The question of deployment arises relatively early for OSGi projects. With OSGi it is no longer enough to run the Java command with an appropriately long classpath and point to some main class. Instead the task of deploying an OSGi application is complicated by the need first to bootstrap an OSGi framework and then to install and activate the application bundles plus all their dependencies.


At the simplest one can start each of the three common open source frameworks (Apache Felix, Eclipse Equinox and Knopflerfish) and then use the default console of the framework – all of which are different! – or the OSGi framework API to install further bundles. This approach soon becomes highly inconvenient and does not help the accessibility of OSGi frameworks. Especially, for complex applications that use one or more of the compendium or enterprise specifications, this way clearly is not an option.


Fortunately there are various options both for easily bootstrapping custom slim OSGi runtimes as well as full enterprise strength pre-built runtimes. In almost all cases the various runtime bits are completely runtime-independent – as one would expect from the components of a technology focussed primarily on modularity – and can be reused in any other of the runtimes.


Pax Runner

As an alternative to the basic native launch facilities of the individual OSGi frameworks, the Pax Runner project provides a unified way to launch any of three open source frameworks (always with the default console installed) and to provision application and support bundles into that framework. This makes starting a simple OSGi application a breeze.


Bundles can be provisioned from a variety of sources: files on disk, URLs as well as simple provisioning text files that list bundle resources. In particular there is a lot of flexibility in the URL scheme (through the embedded use of the Pax URL projects); bundles can be sourced directly from a Maven repository by its Maven coordinates. Finally, profiles provide a number of very useful pre-built bundle selections for common capabilities such as a Declarative Services runtime. The command below shows one particular invocation.


pax-run --platform=equinox --profiles=felix.ds <bundles ...>


This command bootstraps an Equinox framework, then installs all the bundles required for the Apache Felix Declarative Services implementation and finally installs all the listed files as bundles into that runtime.



One step up from Pax Runner comes Karaf, which provides a much more full-fledged proto-runtime while still being very light-weight and fast to start. By default Karaf comes with excellent built-in support for the Blueprint component model, remote access, JAAS based security and provisioning – not to mention an excellent and extensible shell (based on the Felix Gogo shell), all of which make working with Karaf a real pleasure.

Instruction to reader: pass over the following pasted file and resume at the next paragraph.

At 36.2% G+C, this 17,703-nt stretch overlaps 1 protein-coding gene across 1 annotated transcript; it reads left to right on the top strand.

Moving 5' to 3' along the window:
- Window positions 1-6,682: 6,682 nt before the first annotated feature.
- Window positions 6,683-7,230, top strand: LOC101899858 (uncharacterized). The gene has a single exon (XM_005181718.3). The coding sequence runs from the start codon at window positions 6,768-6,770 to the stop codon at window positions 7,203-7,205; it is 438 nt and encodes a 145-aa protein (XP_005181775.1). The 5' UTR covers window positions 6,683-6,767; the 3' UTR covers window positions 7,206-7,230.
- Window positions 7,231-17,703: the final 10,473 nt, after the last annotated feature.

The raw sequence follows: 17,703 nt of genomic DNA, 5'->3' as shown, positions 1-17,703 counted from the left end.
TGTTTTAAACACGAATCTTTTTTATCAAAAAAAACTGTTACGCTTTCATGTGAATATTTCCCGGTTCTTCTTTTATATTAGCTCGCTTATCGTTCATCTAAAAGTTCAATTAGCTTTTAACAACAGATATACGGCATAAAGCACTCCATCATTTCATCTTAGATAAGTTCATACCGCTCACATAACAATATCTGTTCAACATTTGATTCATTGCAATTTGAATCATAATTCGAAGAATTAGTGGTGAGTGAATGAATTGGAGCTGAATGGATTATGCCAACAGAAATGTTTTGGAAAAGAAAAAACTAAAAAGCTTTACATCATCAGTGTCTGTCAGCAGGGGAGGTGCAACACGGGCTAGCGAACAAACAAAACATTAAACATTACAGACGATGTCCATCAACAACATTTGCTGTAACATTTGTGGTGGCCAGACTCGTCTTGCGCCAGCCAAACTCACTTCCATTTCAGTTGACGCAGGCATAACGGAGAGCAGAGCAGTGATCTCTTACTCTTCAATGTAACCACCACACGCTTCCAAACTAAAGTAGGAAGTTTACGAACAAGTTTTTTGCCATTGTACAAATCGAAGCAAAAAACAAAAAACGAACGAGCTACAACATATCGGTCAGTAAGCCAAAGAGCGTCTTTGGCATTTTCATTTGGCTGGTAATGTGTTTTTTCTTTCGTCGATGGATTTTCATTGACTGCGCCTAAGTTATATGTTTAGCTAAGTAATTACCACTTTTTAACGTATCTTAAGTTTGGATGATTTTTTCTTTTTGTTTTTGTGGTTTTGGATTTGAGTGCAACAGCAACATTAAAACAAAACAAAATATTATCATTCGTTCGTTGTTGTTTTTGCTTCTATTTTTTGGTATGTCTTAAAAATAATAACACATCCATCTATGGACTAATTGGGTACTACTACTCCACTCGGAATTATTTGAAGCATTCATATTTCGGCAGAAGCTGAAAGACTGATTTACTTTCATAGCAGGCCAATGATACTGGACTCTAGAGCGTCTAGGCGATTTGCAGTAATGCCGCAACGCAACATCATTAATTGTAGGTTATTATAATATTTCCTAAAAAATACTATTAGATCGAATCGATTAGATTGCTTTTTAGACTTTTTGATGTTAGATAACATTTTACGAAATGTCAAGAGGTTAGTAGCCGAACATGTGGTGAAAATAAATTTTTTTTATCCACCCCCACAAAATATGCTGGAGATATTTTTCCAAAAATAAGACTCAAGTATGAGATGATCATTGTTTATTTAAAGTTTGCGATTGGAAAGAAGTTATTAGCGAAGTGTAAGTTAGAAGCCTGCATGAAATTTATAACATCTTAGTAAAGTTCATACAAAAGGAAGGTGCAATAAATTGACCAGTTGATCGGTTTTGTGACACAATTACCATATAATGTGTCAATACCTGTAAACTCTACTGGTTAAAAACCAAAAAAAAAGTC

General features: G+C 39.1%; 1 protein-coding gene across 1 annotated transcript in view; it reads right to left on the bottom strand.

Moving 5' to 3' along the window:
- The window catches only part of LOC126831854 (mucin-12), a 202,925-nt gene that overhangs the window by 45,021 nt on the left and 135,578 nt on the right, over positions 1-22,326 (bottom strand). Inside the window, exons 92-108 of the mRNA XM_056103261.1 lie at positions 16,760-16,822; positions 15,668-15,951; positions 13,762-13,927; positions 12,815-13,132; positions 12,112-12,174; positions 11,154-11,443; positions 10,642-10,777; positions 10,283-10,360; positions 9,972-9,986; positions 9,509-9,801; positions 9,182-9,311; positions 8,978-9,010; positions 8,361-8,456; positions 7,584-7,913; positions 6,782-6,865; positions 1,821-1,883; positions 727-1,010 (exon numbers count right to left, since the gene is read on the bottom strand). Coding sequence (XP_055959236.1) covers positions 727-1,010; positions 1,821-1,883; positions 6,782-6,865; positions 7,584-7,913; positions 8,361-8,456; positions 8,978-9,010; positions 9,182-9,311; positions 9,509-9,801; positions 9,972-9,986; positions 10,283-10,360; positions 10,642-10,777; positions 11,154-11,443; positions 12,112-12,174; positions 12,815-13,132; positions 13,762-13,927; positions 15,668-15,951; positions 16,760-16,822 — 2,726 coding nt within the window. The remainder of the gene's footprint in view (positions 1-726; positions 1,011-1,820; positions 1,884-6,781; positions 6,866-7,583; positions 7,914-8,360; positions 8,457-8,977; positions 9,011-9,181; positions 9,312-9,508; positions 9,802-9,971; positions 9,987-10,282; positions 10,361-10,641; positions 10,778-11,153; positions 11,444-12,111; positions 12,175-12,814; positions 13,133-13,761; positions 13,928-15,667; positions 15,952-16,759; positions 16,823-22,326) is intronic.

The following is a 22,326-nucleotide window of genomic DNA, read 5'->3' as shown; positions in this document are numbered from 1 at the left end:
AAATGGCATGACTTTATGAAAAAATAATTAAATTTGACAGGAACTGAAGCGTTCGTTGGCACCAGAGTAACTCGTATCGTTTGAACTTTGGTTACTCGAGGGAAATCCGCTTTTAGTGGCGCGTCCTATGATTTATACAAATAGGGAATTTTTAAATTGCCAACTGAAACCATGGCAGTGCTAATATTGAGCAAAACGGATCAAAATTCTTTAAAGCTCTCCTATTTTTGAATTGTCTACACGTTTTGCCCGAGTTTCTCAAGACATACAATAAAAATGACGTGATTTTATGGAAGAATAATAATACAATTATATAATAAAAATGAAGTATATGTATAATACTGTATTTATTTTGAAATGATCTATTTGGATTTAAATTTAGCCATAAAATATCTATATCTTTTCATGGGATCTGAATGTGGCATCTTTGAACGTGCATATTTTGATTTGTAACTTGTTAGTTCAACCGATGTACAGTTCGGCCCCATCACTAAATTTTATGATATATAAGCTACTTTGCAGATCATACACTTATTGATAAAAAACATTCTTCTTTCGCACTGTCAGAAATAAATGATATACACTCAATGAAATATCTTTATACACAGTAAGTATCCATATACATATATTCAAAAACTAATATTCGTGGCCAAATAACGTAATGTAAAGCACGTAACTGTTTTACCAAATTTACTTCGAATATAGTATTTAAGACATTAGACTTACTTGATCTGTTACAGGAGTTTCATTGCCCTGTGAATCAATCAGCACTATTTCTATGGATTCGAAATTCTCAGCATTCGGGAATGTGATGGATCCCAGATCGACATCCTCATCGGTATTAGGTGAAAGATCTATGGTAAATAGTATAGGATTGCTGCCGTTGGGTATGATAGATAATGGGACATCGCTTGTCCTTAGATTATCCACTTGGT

Similar to the profiles that Pax Runner offers are Karaf features, which capture commonly needed functionality. For example, to deploy a Web Application Bundle (WAB) one can simply install the ‘war’ feature. There is even a feature to deploy a full-fledged Spring dmServer runtime (see below). With a plentitude of predefined EE features, a custom enterprisey runtime that contains just the needed features can be bootstrapped in a breeze. Karaf features can also be used from Pax Runner through the custom ‘scan-features’ URL scheme. Note that in some cases prerequisites that are available by default in Karaf need to be added manually in a blank Pax Runner framework.


One particularly nice option that deserves separate mention is the possibility of provisioning a web console, based on the Apache Felix Web Console, which of course can also be installed separately in other runtimes.



Pax Runner profiles and Karaf features rely on pre-defined collections of bundles. This has the benefit that the concrete selection of bundles that make up a feature can be tested reliably. However, this provisioning mechanism is not able to exploit the existence of capabilities in the runtime. For example, the war feature needs the servlet API and will install the Geronimo servlet API bundle regardless of whether the servlet classes are already available (at the right package version) in the runtime. The key challenge for features and profiles are that they are oblivious to the declared bundle dependencies (Import-Package, Require-Bundle etc) and hence the provisioning system cannot avoid duplication.